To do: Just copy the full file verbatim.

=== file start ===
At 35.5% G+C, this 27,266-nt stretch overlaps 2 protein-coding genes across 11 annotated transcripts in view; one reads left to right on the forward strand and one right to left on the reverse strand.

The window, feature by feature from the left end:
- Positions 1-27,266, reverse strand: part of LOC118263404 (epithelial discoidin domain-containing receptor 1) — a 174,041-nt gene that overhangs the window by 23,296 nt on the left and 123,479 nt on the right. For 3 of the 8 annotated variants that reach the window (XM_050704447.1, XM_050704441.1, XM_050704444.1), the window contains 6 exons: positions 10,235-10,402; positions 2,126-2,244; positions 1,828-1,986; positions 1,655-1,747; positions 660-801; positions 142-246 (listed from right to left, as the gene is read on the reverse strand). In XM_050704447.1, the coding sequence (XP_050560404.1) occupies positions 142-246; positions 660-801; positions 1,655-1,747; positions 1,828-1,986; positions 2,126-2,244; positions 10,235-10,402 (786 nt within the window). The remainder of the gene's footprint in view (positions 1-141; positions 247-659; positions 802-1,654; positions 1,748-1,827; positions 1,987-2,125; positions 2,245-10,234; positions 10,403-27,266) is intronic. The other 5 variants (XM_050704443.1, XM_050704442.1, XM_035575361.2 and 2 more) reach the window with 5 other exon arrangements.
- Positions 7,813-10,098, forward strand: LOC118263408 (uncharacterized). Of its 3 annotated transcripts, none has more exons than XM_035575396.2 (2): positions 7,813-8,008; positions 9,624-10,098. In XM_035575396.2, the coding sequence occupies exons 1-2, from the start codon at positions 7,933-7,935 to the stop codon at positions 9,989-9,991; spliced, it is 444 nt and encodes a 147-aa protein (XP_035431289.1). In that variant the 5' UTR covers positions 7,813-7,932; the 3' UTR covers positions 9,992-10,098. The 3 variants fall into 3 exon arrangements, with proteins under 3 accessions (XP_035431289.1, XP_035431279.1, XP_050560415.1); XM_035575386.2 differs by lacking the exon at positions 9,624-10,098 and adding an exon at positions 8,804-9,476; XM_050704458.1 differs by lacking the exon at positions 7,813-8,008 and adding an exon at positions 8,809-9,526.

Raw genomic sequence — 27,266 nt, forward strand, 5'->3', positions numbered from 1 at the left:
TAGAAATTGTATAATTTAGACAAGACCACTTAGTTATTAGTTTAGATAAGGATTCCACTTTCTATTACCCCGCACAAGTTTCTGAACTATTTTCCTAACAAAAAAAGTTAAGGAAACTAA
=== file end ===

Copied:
At 35.5% G+C, this 27,266-nt stretch overlaps 2 protein-coding genes across 11 annotated transcripts in view; one reads left to right on the forward strand and one right to left on the reverse strand.

The window, feature by feature from the left end:
- Positions 1-27,266, reverse strand: part of LOC118263404 (epithelial discoidin domain-containing receptor 1) — a 174,041-nt gene that overhangs the window by 23,296 nt on the left and 123,479 nt on the right. For 3 of the 8 annotated variants that reach the window (XM_050704447.1, XM_050704441.1, XM_050704444.1), the window contains 6 exons: positions 10,235-10,402; positions 2,126-2,244; positions 1,828-1,986; positions 1,655-1,747; positions 660-801; positions 142-246 (listed from right to left, as the gene is read on the reverse strand). In XM_050704447.1, the coding sequence (XP_050560404.1) occupies positions 142-246; positions 660-801; positions 1,655-1,747; positions 1,828-1,986; positions 2,126-2,244; positions 10,235-10,402 (786 nt within the window). The remainder of the gene's footprint in view (positions 1-141; positions 247-659; positions 802-1,654; positions 1,748-1,827; positions 1,987-2,125; positions 2,245-10,234; positions 10,403-27,266) is intronic. The other 5 variants (XM_050704443.1, XM_050704442.1, XM_035575361.2 and 2 more) reach the window with 5 other exon arrangements.
- Positions 7,813-10,098, forward strand: LOC118263408 (uncharacterized). Of its 3 annotated transcripts, none has more exons than XM_035575396.2 (2): positions 7,813-8,008; positions 9,624-10,098. In XM_035575396.2, the coding sequence occupies exons 1-2, from the start codon at positions 7,933-7,935 to the stop codon at positions 9,989-9,991; spliced, it is 444 nt and encodes a 147-aa protein (XP_035431289.1). In that variant the 5' UTR covers positions 7,813-7,932; the 3' UTR covers positions 9,992-10,098. The 3 variants fall into 3 exon arrangements, with proteins under 3 accessions (XP_035431289.1, XP_035431279.1, XP_050560415.1); XM_035575386.2 differs by lacking the exon at positions 9,624-10,098 and adding an exon at positions 8,804-9,476; XM_050704458.1 differs by lacking the exon at positions 7,813-8,008 and adding an exon at positions 8,809-9,526.

Raw genomic sequence — 27,266 nt, forward strand, 5'->3', positions numbered from 1 at the left:
TAGAAATTGTATAATTTAGACAAGACCACTTAGTTATTAGTTTAGATAAGGATTCCACTTTCTATTACCCCGCACAAGTTTCTGAACTATTTTCCTAACAAAAAAAGTTAAGGAAACTAA